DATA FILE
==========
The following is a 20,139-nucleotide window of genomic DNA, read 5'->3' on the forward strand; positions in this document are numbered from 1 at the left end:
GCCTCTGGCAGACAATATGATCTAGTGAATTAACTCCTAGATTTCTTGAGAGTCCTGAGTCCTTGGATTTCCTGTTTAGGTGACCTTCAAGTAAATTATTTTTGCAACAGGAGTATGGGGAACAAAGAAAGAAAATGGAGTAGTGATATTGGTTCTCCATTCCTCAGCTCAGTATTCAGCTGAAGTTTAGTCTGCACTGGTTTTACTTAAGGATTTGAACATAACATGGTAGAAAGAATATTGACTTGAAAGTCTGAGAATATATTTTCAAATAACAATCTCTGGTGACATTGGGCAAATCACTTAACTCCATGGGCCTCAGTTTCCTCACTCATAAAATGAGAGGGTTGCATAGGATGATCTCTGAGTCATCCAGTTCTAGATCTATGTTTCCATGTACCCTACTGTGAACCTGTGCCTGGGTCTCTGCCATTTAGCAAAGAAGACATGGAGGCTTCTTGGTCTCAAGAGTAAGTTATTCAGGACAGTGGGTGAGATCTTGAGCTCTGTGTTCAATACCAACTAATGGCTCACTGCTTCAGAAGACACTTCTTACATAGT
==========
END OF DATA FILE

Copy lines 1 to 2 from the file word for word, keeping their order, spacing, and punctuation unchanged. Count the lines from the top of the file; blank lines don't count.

The following is a 20,139-nucleotide window of genomic DNA, read 5'->3' on the forward strand; positions in this document are numbered from 1 at the left end:
GCCTCTGGCAGACAATATGATCTAGTGAATTAACTCCTAGATTTCTTGAGAGTCCTGAGTCCTTGGATTTCCTGTTTAGGTGACCTTCAAGTAAATTATTTTTGCAACAGGAGTATGGGGAACAAAGAAAGAAAATGGAGTAGTGATATTGGTTCTCCATTCCTCAGCTCAGTATTCAGCTGAAGTTTAGTCTGCACTGGTTTTACTTAAGGATTTGAACATAACATGGTAGAAAGAATATTGACTTGAAAGTCTGAGAATATATTTTCAAATAACAATCTCTGGTGACATTGGGCAAATCACTTAACTCCATGGGCCTCAGTTTCCTCACTCATAAAATGAGAGGGTTGCATAGGATGATCTCTGAGTCATCCAGTTCTAGATCTATGTTTCCATGTACCCTACTGTGAACCTGTGCCTGGGTCTCTGCCATTTAGCAAAGAAGACATGGAGGCTTCTTGGTCTCAAGAGTAAGTTATTCAGGACAGTGGGTGAGATCTTGAGCTCTGTGTTCAATACCAACTAATGGCTCACTGCTTCAGAAGACACTTCTTACATAGT